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Podarcis sicula

Podarcis sicula
Photo Information
Copyright: Volkan Eroglu (Gramineae) Gold Star Critiquer/Gold Note Writer [C: 62 W: 3 N: 212] (1074)
Genre: Animals
Medium: Color
Date Taken: 2010-09-04
Categories: Reptiles
Camera: Nikon D-5000, 18-55mm AF-S Nikkor
Photo Version: Original Version
Date Submitted: 2010-09-22 0:45
Viewed: 4232
Points: 6
[Note Guidelines] Photographer's Note
Common names:Italian Wall Lizard, İstanbul lizard
Scientific classification
Kingdom: Animalia

Phylum: Chordata

Class: Reptilia

Order: Squamata

Family: Lacertidae

Genus: Podarcis

Species: P. sicula

Binomial name:
Podarcis sicula(Rafinesque, 1810)
Podarcis siculus(Rafinesque, 1810)

The Italian Wall Lizard or Ruin Lizard (Podarcis sicula) is a species of lizard in the Lacertidae family. P. sicula is native to Bosnia and Herzegovina, Croatia, France, Italy, Serbia and Montenegro, Slovenia and Switzerland, but has also been introduced to Spain, Turkey, and the United States. P. sicula belongs to the Lacertidae family of lizards and it is the most abundant lizard species in southern Italy.

Its natural habitats are temperate forests, temperate shrubland, Mediterranean-type shrubby vegetation, temperate grassland, rocky areas, rocky shores, sandy shores, arable land, pastureland, plantations, rural gardens, and urban areas.

P. sicula contains dozens of subspecies. The current distribution patterns of the subspecies have been interpreted as the consequence of natural events, including regional glacial refuges and postglacial area expansions, and multiple introductions by man.

Rapid Evolution:
P. sicula gained attention in 2008 following the publication of a research study that detailed distinct morphological and behavioral changes in a P. sicula population indicative of "rapid evolution".

In 1971, ten adult P. sicula specimens from the island of Pod Kopište were transported 3.5 km east to the island of Pod Mrčaru (both Croatian islands lie in the Adriatic Sea near Lastovo), where they founded a new bottlenecked population. The two islands have similar size, elevation, microclimate, and a general absence of terrestrial predators and the P. sicula expanded for decades without human interference, even outcompeting the (now extinct) local Podarcis melisellensis population.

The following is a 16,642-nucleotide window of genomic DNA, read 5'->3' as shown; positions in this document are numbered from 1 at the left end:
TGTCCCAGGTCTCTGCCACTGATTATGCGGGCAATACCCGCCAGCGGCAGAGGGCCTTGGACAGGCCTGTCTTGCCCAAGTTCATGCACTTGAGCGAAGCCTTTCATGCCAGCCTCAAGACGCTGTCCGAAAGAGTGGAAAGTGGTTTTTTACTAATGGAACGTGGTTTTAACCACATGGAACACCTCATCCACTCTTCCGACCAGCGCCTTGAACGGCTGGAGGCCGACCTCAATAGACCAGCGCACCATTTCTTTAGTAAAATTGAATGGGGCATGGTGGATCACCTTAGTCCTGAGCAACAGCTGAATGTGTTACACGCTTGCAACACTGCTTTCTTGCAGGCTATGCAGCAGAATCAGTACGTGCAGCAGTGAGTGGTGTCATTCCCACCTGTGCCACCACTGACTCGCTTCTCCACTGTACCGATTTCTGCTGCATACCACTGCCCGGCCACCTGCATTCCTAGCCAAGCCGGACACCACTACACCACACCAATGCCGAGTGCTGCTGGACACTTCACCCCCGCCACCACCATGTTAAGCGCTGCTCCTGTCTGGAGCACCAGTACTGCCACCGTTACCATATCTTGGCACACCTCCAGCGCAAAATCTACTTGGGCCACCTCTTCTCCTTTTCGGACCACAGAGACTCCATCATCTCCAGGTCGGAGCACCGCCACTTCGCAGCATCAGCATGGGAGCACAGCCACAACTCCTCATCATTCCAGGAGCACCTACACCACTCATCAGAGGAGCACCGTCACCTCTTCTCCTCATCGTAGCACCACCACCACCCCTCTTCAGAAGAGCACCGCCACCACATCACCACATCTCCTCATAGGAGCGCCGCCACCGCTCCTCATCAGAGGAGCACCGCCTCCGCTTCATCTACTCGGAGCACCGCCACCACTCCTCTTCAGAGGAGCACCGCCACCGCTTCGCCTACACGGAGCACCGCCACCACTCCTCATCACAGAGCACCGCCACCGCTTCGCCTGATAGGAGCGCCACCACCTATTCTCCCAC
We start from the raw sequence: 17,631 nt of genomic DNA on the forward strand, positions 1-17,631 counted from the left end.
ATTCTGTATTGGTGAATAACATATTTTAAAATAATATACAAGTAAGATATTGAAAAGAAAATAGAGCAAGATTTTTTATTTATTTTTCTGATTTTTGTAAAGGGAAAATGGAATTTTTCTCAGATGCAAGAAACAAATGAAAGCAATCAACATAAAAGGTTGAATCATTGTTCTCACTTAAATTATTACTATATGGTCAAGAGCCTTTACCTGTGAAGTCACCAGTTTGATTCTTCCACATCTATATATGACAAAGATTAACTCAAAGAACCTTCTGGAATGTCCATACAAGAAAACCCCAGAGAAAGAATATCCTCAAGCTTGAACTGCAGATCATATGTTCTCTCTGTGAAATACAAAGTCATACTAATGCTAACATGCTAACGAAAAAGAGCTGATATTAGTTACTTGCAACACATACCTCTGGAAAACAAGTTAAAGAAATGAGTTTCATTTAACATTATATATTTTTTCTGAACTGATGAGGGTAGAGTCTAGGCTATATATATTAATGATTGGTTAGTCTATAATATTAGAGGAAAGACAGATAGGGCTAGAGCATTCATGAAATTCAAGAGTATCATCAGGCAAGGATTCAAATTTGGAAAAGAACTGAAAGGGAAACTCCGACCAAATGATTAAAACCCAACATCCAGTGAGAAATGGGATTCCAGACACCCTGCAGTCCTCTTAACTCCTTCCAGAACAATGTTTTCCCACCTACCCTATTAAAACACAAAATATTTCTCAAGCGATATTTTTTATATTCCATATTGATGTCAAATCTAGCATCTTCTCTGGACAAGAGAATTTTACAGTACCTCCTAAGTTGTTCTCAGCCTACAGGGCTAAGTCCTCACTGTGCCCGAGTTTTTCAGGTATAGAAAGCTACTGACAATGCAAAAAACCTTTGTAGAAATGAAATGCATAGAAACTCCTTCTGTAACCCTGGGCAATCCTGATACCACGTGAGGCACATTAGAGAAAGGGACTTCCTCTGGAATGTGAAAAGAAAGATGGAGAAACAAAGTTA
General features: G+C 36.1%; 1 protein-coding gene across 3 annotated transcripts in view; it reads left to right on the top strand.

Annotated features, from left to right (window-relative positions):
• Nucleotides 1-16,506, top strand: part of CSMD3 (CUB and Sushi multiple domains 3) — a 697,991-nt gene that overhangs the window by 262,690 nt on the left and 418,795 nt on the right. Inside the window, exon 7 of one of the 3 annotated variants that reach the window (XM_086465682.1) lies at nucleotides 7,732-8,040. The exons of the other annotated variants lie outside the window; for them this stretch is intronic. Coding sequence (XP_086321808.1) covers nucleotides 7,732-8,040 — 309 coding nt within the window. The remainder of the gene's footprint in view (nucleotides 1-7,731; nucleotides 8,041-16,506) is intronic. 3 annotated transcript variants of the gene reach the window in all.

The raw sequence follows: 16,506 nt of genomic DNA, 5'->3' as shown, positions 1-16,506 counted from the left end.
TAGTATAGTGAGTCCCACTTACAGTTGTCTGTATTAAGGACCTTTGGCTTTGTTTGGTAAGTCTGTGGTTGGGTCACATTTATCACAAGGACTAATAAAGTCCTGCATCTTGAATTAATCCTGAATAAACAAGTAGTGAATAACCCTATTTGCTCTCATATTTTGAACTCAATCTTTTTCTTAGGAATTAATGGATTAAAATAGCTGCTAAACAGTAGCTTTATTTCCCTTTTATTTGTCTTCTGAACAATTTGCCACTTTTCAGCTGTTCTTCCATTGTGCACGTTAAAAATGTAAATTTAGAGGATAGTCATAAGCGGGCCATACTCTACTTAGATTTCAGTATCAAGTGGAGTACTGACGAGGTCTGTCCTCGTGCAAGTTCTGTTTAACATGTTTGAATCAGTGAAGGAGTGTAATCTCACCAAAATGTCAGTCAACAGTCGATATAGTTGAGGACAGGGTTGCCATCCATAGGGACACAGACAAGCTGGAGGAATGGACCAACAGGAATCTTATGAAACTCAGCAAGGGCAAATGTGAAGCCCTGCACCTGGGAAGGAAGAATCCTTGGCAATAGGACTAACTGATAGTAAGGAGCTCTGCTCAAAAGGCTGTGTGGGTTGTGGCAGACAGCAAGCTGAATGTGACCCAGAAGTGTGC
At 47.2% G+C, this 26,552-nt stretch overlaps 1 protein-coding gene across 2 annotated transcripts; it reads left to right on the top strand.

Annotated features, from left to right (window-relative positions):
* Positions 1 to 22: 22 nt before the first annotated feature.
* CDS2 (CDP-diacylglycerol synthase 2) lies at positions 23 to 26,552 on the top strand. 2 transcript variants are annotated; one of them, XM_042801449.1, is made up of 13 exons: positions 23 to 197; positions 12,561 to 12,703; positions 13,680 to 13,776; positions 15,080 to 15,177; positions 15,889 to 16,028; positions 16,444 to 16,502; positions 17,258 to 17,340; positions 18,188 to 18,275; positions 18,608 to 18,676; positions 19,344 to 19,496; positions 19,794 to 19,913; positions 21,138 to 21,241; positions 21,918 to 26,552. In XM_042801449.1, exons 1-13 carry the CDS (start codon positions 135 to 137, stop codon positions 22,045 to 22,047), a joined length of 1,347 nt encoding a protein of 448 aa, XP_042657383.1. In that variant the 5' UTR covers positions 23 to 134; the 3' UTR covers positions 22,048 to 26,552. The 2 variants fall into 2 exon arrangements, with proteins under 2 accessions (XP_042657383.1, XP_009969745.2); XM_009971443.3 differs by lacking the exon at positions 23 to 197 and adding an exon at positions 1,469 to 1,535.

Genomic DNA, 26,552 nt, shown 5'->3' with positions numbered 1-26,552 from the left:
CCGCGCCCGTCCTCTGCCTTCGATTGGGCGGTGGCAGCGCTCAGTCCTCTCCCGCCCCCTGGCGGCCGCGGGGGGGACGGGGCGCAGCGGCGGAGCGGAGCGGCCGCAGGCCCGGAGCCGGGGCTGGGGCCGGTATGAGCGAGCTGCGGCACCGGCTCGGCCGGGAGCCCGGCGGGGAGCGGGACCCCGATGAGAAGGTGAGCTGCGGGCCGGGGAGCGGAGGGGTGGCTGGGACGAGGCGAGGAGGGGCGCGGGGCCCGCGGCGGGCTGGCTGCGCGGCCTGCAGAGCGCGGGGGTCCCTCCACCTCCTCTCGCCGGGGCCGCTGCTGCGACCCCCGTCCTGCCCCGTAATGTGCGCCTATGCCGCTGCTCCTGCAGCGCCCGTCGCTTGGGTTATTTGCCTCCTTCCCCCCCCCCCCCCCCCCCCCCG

Following the war, scientists returned to Pod Mrčaru and found that the lizards currently occupying Pod Mrčaru differ greatly from those on Pod Kopište. While mitochondrial DNA analyses have verified that P. sicula currently on Pod Mrčaru are genetically indistinguishable from the Pod Kopište source population, the new Pod Mrčaru population of P. sicula was described, in August 2007, as having a larger average size, shorter hind limbs, lower maximal sprint speed and altered response to simulated predatory attacks compared to the original Pod Kopište population. These population changes in morphology and behavior were attributed to "relaxed predation intensity" and greater protection from vegetation on Pod Mrčaru.

In 2008, further analysis revealed that the Pod Mrčaru population of P. sicula have significantly different head morphology (longer, wider, and taller heads) and increased bite force compared to the original Pod Kopište population. This change in head shape corresponded with a shift in diet: Pod Kopište P. sicula are primarily insectivorous, but those on Pod Mrčaru eat substantially more plant matter. The changes in foraging style may have contributed to a greater population density and decreased territorial behavior of the Pod Mrčaru population.

The most surprising difference found between the two populations was the discovery, in the Pod Mrčaru lizards, of cecal valves, which slow down food passage and provide fermenting chambers, allowing commensal microorganisms to convert cellulose to nutrients digestible by the lizards. Additionally, the researchers discovered that nematodes were common in the guts of Pod Mrčaru lizards, but absent from Pod Kopište P. sicula, which do not have cecal valves. The cecal valves, which occur in less than 1 percent of all known species of scaled reptiles, have been described as an "evolutionary novelty, a brand new feature not present in the ancestral population and newly evolved in these lizards".


ID: Prof. Dr. Bayram Göcmen

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ThreadThread Starter Messages Updated
To bahadir: SelamlarGramineae 1 09-22 23:54
To boreocypriensis: TeşekkürlerGramineae 1 09-22 23:53
To montivipera: SelamlarGramineae 1 09-22 00:53
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Critiques [Translate]

Volkan çok güzel bir foto. Ama Podarcis sicula olmalı. Eskiden L. sicula deniyordu. Selamlar.

Volkan çok güzel çekmişssin. Ellerine sağlık.

Çok güzel Volkan ama fotolarını notsuz bırakmamanı öğütlerim.
Prensip olarak not taşımayan bir kareye temelde yorum yazmak istemem. Kareyi önceden görmüş ve türü tayin etmiş olmama rağmen yine aynı hayranlıkla izledim. Ülkemize anthropogenik olarak giriş yapmış olan ve Kocaeli, Bursa civarlarında artık yerel türümüz haline gelmiş bu Italyan güzelini hem de yerinde çok güzel görüntülemişsin! Ellerine sağlık.


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